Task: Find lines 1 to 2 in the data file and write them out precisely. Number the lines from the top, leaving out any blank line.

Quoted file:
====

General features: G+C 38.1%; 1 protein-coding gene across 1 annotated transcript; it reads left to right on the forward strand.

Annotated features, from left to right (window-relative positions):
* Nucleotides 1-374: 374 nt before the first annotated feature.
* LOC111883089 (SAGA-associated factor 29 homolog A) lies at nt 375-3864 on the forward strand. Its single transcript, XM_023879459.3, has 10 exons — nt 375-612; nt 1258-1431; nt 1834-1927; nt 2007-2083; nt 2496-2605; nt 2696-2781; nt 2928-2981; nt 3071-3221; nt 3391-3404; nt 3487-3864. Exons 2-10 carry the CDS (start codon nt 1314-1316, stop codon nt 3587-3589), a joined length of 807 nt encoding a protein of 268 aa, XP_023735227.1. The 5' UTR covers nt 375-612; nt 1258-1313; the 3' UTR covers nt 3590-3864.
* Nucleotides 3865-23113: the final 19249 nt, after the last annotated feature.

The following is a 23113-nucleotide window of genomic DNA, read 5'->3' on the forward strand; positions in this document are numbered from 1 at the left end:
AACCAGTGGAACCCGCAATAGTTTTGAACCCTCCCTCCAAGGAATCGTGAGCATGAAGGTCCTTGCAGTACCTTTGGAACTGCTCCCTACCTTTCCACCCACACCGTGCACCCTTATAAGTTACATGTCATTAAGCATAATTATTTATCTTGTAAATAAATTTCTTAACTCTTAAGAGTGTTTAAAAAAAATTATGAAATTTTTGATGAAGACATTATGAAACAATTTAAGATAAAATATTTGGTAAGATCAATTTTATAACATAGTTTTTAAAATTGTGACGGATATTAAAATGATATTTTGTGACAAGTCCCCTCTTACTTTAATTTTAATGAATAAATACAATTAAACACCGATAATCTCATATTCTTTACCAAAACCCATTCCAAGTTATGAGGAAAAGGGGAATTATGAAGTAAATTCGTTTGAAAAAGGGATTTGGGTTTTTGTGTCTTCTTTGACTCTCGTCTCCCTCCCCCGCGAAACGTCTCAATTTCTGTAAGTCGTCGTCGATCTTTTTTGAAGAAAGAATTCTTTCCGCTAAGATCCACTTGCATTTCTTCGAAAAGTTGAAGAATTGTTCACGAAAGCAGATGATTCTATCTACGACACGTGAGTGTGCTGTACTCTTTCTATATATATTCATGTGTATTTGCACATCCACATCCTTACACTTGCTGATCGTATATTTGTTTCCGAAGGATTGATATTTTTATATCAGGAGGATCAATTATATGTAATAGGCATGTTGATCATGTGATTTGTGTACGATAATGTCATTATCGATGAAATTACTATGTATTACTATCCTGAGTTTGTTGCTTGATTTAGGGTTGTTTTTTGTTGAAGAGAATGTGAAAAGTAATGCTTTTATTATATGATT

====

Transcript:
General features: G+C 38.1%; 1 protein-coding gene across 1 annotated transcript; it reads left to right on the forward strand.

Annotated features, from left to right (window-relative positions):